I invite you to visit KeithFerrazzi.com to learn more about Keith, and I highly encourage you to check out his content on networking–it’s absolutely fantastic!
People often think that networking is all about talking business and exchanging cards, but that’s a definite misconception.
In a networking group, you should talk about more than just business. A referral relationship is more than just, “I do business, you do business, let’s do business.” A much better approach is to find common ground on a personal level, then relate your business to it.
The longer I’ve been involved in networking, the more I’ve seen the power of personal interests in making connections. Networking is about building personal relationships. If you remove the personal from the equation, you limit the amount of business that can happen.
In one networking group I worked with, I introduced an exercise called the GAINS Exchange, in which people share personal and professional information about themselves. Two of the participants in this group had known each other for more than a year but had never done business. During the exercise, they discovered they both coached their sons’ soccer teams. They quickly became close friends and were soon helping each other conduct soccer practices. After a few months, they began referring business to each other–two guys who had barely spoken to each other the first year because they seemed to have so little in common.
By finding a common interest and starting with that, we can make connections that have a very good chance of turning into business. Try this strategy out for a while and then come back and leave a comment to let me know what your experiences have been–I’d love to hear about them!
Peter Drucker once said, “The most important thing in communication is to hear what isn’t being said.” This is so true and extremely important because the quality of our relationships depends on the quality of our communications; and when it comes to sales for your business and growing your business through referral marketing, this concept is a cornerstone for success.
Of course, not all sales transactions require incredible relationships or communication (e.g., online shopping), yet even big box stores like Wal-Mart–not known for warm customer relations–illustrate the value they place on communication and relationships by employing a visitor host to greet customers at the entrance of their stores.
Sara Minnis, a friend of mine, has often dealt with a phobia many sales people face within the sales process by coaching salespeople who are afraid of being rejected by a prospect or customer. She says, “Sales ‘phobics’ might have an unrealistic fear of being rejected during cold calling, during the closing phase, or on a phone conversation.” This, she suggests, is because the phobic salesperson tends to focus their communication on the emotional fit between themselves and the customer. She explains, “The real business of selling can’t begin until the sales phobic feels that the prospect likes him or her.” To avoid this, she says, “The professional seller directs her communication toward finding a fit between her product and the buyer’s need. Focusing on being liked only enhances fears of personal rejection, while attending to the customer’s needs drives the transaction toward a closed deal.”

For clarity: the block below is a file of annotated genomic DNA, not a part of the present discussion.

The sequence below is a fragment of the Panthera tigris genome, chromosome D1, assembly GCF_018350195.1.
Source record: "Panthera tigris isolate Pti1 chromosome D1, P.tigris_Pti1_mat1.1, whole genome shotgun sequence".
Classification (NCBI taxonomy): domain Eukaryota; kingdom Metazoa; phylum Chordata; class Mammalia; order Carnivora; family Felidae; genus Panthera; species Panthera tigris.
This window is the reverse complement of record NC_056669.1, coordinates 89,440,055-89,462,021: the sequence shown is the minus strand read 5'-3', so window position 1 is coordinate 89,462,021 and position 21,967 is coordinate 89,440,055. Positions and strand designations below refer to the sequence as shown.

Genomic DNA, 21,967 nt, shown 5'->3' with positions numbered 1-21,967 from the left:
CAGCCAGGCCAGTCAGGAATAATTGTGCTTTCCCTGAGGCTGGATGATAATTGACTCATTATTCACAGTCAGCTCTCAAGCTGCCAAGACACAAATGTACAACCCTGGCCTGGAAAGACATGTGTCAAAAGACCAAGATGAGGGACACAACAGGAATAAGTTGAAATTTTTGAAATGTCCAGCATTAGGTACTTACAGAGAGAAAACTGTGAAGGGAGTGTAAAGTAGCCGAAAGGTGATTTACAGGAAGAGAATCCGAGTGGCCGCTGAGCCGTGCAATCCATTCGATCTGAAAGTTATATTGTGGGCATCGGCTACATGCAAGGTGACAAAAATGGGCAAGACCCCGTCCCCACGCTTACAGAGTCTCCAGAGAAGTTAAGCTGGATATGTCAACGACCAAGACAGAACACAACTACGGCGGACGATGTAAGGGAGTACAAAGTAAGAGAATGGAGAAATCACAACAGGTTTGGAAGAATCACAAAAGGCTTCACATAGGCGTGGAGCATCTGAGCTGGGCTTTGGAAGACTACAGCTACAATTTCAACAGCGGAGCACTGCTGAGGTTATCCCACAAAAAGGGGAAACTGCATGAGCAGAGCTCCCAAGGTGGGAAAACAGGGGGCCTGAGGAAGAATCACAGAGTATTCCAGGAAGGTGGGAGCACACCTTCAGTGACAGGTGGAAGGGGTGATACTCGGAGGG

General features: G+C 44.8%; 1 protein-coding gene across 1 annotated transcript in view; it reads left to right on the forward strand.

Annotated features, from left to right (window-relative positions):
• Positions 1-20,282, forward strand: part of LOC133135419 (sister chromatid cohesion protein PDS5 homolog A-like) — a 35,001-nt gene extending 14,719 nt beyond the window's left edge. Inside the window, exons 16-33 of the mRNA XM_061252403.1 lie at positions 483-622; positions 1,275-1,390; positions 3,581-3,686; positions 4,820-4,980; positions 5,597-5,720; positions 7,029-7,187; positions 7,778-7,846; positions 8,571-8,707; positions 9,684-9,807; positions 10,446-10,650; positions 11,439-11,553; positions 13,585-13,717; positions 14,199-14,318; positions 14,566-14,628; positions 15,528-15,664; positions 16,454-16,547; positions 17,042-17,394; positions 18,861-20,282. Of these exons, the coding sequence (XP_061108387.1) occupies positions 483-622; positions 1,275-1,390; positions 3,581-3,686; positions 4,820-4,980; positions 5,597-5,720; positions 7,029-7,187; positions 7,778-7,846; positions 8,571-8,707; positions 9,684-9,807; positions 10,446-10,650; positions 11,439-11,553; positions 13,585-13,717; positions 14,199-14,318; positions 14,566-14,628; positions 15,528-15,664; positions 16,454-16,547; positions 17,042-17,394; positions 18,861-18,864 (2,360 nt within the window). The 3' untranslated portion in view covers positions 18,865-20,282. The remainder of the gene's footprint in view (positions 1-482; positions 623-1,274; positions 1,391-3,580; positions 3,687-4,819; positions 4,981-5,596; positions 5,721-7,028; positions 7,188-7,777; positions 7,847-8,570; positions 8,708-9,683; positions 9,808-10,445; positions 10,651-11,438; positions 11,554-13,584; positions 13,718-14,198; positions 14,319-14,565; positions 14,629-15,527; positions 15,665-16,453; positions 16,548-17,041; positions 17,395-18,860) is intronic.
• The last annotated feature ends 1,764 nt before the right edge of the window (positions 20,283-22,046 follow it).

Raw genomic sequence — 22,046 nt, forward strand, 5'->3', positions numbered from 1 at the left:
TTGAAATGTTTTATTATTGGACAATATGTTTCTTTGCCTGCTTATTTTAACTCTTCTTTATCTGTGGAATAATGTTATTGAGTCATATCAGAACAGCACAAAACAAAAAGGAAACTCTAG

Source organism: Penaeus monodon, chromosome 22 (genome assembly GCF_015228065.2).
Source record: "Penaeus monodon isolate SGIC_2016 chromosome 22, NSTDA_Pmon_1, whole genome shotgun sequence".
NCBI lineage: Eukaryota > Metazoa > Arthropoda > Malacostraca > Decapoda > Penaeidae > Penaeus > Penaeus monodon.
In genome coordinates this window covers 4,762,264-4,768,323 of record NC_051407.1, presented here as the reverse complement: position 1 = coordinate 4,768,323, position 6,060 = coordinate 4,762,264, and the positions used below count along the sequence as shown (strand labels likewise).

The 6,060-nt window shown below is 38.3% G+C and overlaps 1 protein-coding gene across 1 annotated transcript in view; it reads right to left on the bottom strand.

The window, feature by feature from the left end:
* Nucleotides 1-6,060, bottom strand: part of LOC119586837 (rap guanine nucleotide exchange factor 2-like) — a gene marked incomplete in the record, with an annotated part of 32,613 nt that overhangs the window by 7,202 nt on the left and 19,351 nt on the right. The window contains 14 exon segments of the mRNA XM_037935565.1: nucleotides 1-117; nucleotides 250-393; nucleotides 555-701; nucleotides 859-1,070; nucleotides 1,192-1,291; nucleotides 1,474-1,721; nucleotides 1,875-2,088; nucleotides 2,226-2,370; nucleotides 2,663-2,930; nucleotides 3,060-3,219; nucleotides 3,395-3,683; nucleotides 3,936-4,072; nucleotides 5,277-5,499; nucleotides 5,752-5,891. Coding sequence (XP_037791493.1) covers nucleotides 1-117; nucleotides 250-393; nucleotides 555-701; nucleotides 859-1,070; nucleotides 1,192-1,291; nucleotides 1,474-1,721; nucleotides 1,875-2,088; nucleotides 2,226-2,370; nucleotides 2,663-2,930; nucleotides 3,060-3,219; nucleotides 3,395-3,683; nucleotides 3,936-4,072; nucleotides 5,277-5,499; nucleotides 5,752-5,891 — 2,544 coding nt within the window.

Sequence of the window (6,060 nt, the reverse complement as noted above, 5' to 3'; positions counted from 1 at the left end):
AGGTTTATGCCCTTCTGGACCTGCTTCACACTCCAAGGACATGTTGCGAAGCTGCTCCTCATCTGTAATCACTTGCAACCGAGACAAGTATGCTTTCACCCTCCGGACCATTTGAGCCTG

Sellers in strong relationships with their clients have a competitive advantage because the client feels connected or bonded to the seller. The single most important tool sellers use to establish a connecting bond with another person is communication. In fact, building a bonded relationship is completely dependent on having quality communications with another individual.
The art and science of communication is more than talking and hearing words. There are many strategies and techniques aimed at earning the right to have your message heard. If you can communicate at a level that matches the customer’s style rather than your own, you will be well on your way to masterful sales conversations.
Masters of sales today assume more of a consultative perspective to their selling work. In fact, many box retail stores use the term “sales consultant” to describe the store clerk of yesterday. Master sales consultants know that their ability to communicate is critical to selling client solutions, because rapport and trust, the cornerstones of selling, are built or lost based on communication.
So what can you do this week to improve your communication skills in order to speak to be heard and hear to know how to speak (e.g., joining a Toastmasters club, reading books like Dr. Mark Goulston’s Just Listen, etc.)? I’d love to hear your ideas in the comment forum below.